America's mayor and GOP presidential hopeful Rudy Giuliani on last night's Kudlow & Company:
I'm against most taxes. I mean, I think that taxes have to exist. But they should exist at the lowest possible level, and to the extent that we can, we shouldn't invent new ones. Maybe that's my experience being mayor of New York City, where we had so many taxes. I mean, think about it. I lowered 23 different taxes. And I'm not sure I lowered all of them. A city shouldn't have 23 taxes, or 30 taxes, or 40 taxes. There should be a few. They should be simple. They should be easy to comply with. They should raise the revenue that's necessary for the essential services of government, and they should be competitive. So whenever people talk about a new tax, I generally don't like the idea…I don't like taxes. I don't know how to make that any clearer. I don't like taxes.
On Free Market Capitalism and Supply–Side Economics:
I regard myself as a supply-sider for sure. I mean, I watched Ronald Reagan do it. I learned it, it works. Saw taxes get reduced, more revenue come in. Practiced it as the mayor of New York, as the first mayor ever to do that. It's almost harder to do it in New York than it is in Washington. There was less of an acceptance for it and more resistance to it. But I lowered taxes 22, 23 times. I started with a $2.3 billion deficit, and by lowering taxes, we cleared that deficit and we started building a pretty big surplus. So not only do I believe in it, I've made it work. So I believe in it really strongly because it comes out of practical experience.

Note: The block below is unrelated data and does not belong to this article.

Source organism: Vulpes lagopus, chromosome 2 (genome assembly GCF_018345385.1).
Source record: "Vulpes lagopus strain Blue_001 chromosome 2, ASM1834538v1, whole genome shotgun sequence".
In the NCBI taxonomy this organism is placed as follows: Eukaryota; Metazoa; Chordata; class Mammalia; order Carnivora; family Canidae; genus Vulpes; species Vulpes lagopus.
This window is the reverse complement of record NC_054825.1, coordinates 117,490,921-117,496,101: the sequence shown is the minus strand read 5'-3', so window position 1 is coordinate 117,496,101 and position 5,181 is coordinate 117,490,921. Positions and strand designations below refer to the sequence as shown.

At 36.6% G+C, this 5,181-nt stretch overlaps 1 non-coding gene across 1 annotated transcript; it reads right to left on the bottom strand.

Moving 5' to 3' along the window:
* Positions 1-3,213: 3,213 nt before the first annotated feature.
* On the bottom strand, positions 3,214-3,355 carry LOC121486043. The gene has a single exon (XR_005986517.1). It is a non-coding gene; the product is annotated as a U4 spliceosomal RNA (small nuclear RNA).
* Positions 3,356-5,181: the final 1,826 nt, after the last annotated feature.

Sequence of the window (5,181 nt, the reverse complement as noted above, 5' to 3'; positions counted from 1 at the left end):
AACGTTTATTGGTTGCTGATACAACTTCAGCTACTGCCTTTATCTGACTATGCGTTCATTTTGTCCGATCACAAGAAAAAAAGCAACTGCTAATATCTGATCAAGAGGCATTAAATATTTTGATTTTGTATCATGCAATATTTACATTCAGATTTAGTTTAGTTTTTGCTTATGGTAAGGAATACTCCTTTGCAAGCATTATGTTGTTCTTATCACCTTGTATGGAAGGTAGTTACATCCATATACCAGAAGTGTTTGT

...I'd say over the last 10 to 15 years, I've become more and more convinced that globalization, free market economics, is the way to go for the United States. It really just challenges us to kind of predict the future and to try to think of the industries we have to create where we can take advantage of the large number of consumers that are emerging in China, the large number of consumers that are emerging in India. If we challenge ourselves, it really gives us the hope of really strong growth and that's what we should always be pointing toward, growth.
On Whether He's the Pro-Stock Market, Pro-Investor Class Candidate:
Well, I think so. I mean, I as the mayor of New York, I consider [the stock market] a hometown industry. I used to talk about the finance industry being to New York what the steel industry was to Pittsburgh 20 or 30 years ago. It's our hometown industry. It's the thing that dominates 30 to 40 percent of the economy of New York City. It seems to me that that's also true of the United States. And, of course, it's the way in which we develop capital and drive these tremendous inventions, creations.
I've always been in favor of a low capital gains tax. In fact, as the mayor of New York, I used to try to urge actually removing the capital gains tax. I thought it would be one of the best little special benefits for New York. Couldn't quite get the congressional delegation to agree with that. But the idea if you lower the capital gains tax and if you do it smartly, you're going to end up with more revenues from the lower tax than you do from the higher tax. So I think that if you look at my background and you look at my experience as mayor, I probably have the most aggressive, fiscal conservative record, supply-side record. I'm probably the only one that's really practiced it.